Work-Study Interview Tips

Prepare for Success!

  • Research the area you are interviewing for.
  • Dress Appropriately- Dress to project the image of confidence and success; your total appearance should be appropriate to the job. REMEMBER FIRST IMPRESSIONS COUNTS!
  • Be on Time- Arrive 10-15 minutes early. Remember to adjust for traffic.
  • Plan ahead by thinking about what you want the employer to know about you. Prepare key points you want to communicate about yourself and how you plan to make them.
  • Take 1-2 copies of your resume with you and any Letter of Recommendations.

During the interview:

  • First, build rapport with the front desk staff or receptionist who greets you.
  • Think positively! If you don’t think you are the best candidate for the job, you will not get hired.
  • Most of the time communication is non-verbal. Your general appearance, facial expressions, and tone of voice sell your attributes (Employers watch for non-verbal clues during an interview). Build a strong connection in the following manners:
    • Be sure to give a firm handshake.
    • Your eye contact should be open and direct when listening, asking and responding to questions.
    • Your posture should be well-balanced, upright, relaxed, forward-facing, and open. Know your nervous habits and practice controlling them.
    • Place briefcase/purse on the floor.
    • Create a dialogue with the employer by asking questions related to the current topic.
    • Remember to SMILE. 

End the Interview:

  • Ask interviewer for his/her business card.
  • Ask if there is anything else you can provide, such as references, background information or work samples.
  • Ask about the next step in the process. It’s important for you to know the next step so you can follow up.
  • Thank the interviewer.
  • Give a firm handshake.

Questions Employers Might Ask You.

  1. Tell me about yourself
    You need to pretend that the employer asked you “Tell me about yourself and why you are interested in this job?” You might answer this question mentioning your relevant background, experience, and skills and then explaining why you believe the job would be a good fit for you.
  2. What do you know about this department/area of Texas Southmost College?
    Provide an answer that indicates that you have researched the company before the interview. Example: “I have been talking to employers and they feel that this is a good company to work for because.,.”  or “I have been reading that TSC is …”
  3. What is your greatest strength?
    This is one of the questions that employers most of the time ask.  When you are asked about your greatest strengths, it’s important to discuss the attributes that will qualify you for the specific job and set you apart from the other candidates. You can give examples of your strengths if you wish (e.g. “I’m an excellent writer. Most of my teachers have commented on my ability to organize my thoughts and communicate with a variety of audiences.”)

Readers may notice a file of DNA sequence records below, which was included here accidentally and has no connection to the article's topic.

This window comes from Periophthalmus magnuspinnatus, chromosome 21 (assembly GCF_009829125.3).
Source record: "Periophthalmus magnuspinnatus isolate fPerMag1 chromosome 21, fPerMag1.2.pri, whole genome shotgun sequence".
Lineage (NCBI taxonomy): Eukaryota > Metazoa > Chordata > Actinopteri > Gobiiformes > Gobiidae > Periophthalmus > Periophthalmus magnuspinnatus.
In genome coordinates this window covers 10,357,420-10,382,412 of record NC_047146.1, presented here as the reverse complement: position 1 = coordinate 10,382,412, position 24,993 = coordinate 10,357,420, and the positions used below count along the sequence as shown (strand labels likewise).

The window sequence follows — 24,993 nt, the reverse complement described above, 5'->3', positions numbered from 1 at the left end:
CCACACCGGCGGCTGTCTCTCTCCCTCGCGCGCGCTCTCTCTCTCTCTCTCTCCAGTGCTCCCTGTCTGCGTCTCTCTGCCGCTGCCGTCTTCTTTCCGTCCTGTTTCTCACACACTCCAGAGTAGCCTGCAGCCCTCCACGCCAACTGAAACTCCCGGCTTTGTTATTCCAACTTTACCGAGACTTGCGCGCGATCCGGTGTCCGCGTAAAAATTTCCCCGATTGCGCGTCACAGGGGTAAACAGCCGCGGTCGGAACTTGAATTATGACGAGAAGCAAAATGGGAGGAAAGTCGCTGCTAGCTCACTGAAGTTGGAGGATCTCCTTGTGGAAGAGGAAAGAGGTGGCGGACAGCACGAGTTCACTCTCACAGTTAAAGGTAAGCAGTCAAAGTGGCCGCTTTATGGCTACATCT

4. What is your greatest weakness?
    This is another typical question interviewers will ask. Do your best to frame your answers around positive aspects of your skills and abilities. With your weaknesses, explain how you work with them or try to strengthen them. Avoid sharing a weakness that directly relates to the job’s requirements.
  5. Tell me about a time with you worked as a part of a team.
    Pick a specific example that has a “happy ending” and of which you are proud.
  6. How would your best friend describe you?
    A popular variation of this question is to state three adjectives that describe you- short but informative.
  7. Why should we hire you?
    When the interviewer asks you this question, you need to ask you. Are you the best candidate for the job? Be prepared to say why. Make your response a concise sales pitch that explains what you have to offer the employer, and why you should get the job. You may want to say something like “I think there are three main reasons you should hire me. First…”  Three main selling points will stick in the interview’s mind.
  8. Describe a difficult work situation/project and how you overcame it.
    The interviewer wants to know what you do when you have a difficult decision. Be prepared to share an example of what you did in a tough situation.
  9. What are you looking for in a new position?
    Ideally, the same things that this position has to offer. Be specific.
  10. Do you have any questions?
    At the close of the interview, most interviewers will ask you whether you have any questions about the job or company. It will be a good idea to have a list of questions ready. For example:
    • How would you describe the duties of the position?
    • How would you describe a typical day and/or a typical week in this position?
    • What specific qualities and skills are you looking for the job candidate?
    • Do you work with our school schedule?
    • What type of training do you provide?
    • What is the dress code for this position?
    • What is the next step? When do you think you will be making a decision?